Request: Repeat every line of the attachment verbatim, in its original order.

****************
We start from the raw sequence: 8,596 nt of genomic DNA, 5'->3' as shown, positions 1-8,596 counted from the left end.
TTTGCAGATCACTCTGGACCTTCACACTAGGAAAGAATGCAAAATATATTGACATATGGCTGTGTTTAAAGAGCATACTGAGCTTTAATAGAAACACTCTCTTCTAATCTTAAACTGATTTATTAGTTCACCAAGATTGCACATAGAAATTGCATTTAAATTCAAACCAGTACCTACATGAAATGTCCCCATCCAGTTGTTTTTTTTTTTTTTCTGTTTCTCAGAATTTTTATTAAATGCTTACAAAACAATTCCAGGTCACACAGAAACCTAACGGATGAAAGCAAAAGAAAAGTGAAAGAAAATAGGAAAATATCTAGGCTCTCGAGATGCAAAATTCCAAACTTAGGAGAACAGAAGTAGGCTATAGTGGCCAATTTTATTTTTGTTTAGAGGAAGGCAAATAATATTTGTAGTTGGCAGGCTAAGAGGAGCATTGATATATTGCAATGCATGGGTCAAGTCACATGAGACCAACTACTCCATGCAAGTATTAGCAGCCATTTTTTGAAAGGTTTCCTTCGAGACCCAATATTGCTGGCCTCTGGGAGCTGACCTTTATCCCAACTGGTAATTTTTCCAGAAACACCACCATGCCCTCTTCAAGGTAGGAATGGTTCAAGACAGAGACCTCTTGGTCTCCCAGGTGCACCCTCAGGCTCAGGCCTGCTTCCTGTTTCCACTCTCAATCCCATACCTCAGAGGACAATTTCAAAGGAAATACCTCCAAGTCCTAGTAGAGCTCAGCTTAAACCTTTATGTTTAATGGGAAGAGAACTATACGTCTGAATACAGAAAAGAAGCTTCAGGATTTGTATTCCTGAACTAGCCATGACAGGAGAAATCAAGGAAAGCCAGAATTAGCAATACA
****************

We start from the raw sequence: 8,596 nt of genomic DNA, 5'->3' as shown, positions 1-8,596 counted from the left end.
TTTGCAGATCACTCTGGACCTTCACACTAGGAAAGAATGCAAAATATATTGACATATGGCTGTGTTTAAAGAGCATACTGAGCTTTAATAGAAACACTCTCTTCTAATCTTAAACTGATTTATTAGTTCACCAAGATTGCACATAGAAATTGCATTTAAATTCAAACCAGTACCTACATGAAATGTCCCCATCCAGTTGTTTTTTTTTTTTTTCTGTTTCTCAGAATTTTTATTAAATGCTTACAAAACAATTCCAGGTCACACAGAAACCTAACGGATGAAAGCAAAAGAAAAGTGAAAGAAAATAGGAAAATATCTAGGCTCTCGAGATGCAAAATTCCAAACTTAGGAGAACAGAAGTAGGCTATAGTGGCCAATTTTATTTTTGTTTAGAGGAAGGCAAATAATATTTGTAGTTGGCAGGCTAAGAGGAGCATTGATATATTGCAATGCATGGGTCAAGTCACATGAGACCAACTACTCCATGCAAGTATTAGCAGCCATTTTTTGAAAGGTTTCCTTCGAGACCCAATATTGCTGGCCTCTGGGAGCTGACCTTTATCCCAACTGGTAATTTTTCCAGAAACACCACCATGCCCTCTTCAAGGTAGGAATGGTTCAAGACAGAGACCTCTTGGTCTCCCAGGTGCACCCTCAGGCTCAGGCCTGCTTCCTGTTTCCACTCTCAATCCCATACCTCAGAGGACAATTTCAAAGGAAATACCTCCAAGTCCTAGTAGAGCTCAGCTTAAACCTTTATGTTTAATGGGAAGAGAACTATACGTCTGAATACAGAAAAGAAGCTTCAGGATTTGTATTCCTGAACTAGCCATGACAGGAGAAATCAAGGAAAGCCAGAATTAGCAATACA